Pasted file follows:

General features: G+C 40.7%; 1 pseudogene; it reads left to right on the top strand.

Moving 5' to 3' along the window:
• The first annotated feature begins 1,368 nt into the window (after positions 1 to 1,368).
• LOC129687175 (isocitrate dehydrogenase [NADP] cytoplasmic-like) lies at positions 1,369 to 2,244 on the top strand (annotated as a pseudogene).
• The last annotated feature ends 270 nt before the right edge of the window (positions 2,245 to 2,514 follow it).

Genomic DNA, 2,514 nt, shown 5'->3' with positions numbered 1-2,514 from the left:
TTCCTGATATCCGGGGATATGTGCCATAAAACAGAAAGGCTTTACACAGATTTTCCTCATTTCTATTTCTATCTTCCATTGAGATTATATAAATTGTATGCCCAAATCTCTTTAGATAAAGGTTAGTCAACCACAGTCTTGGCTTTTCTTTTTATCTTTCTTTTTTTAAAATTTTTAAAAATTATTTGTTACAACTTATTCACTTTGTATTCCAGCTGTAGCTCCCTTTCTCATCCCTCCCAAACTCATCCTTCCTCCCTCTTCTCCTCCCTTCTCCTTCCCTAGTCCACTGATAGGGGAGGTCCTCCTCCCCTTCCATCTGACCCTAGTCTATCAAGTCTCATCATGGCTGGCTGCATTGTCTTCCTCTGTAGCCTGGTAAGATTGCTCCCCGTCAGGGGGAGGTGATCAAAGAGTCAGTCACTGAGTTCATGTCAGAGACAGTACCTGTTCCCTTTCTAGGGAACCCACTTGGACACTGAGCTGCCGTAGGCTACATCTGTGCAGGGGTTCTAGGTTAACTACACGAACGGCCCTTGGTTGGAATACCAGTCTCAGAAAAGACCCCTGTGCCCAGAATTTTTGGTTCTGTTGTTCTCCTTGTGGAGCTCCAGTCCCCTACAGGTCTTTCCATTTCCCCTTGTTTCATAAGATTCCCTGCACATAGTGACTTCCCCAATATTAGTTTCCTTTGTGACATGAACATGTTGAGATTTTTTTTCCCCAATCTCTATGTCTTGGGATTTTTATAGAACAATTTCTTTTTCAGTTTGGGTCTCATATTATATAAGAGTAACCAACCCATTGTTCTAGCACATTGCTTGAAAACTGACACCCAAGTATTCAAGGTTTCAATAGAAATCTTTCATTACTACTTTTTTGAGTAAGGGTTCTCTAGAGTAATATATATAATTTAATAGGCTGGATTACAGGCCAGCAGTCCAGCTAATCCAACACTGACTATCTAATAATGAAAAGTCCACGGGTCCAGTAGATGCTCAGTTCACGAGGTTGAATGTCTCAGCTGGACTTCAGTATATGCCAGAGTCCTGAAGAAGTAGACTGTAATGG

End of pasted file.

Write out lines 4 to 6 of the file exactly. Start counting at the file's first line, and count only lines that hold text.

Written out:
• LOC129687175 (isocitrate dehydrogenase [NADP] cytoplasmic-like) lies at positions 1,369 to 2,244 on the top strand (annotated as a pseudogene).
• The last annotated feature ends 270 nt before the right edge of the window (positions 2,245 to 2,514 follow it).

Genomic DNA, 2,514 nt, shown 5'->3' with positions numbered 1-2,514 from the left: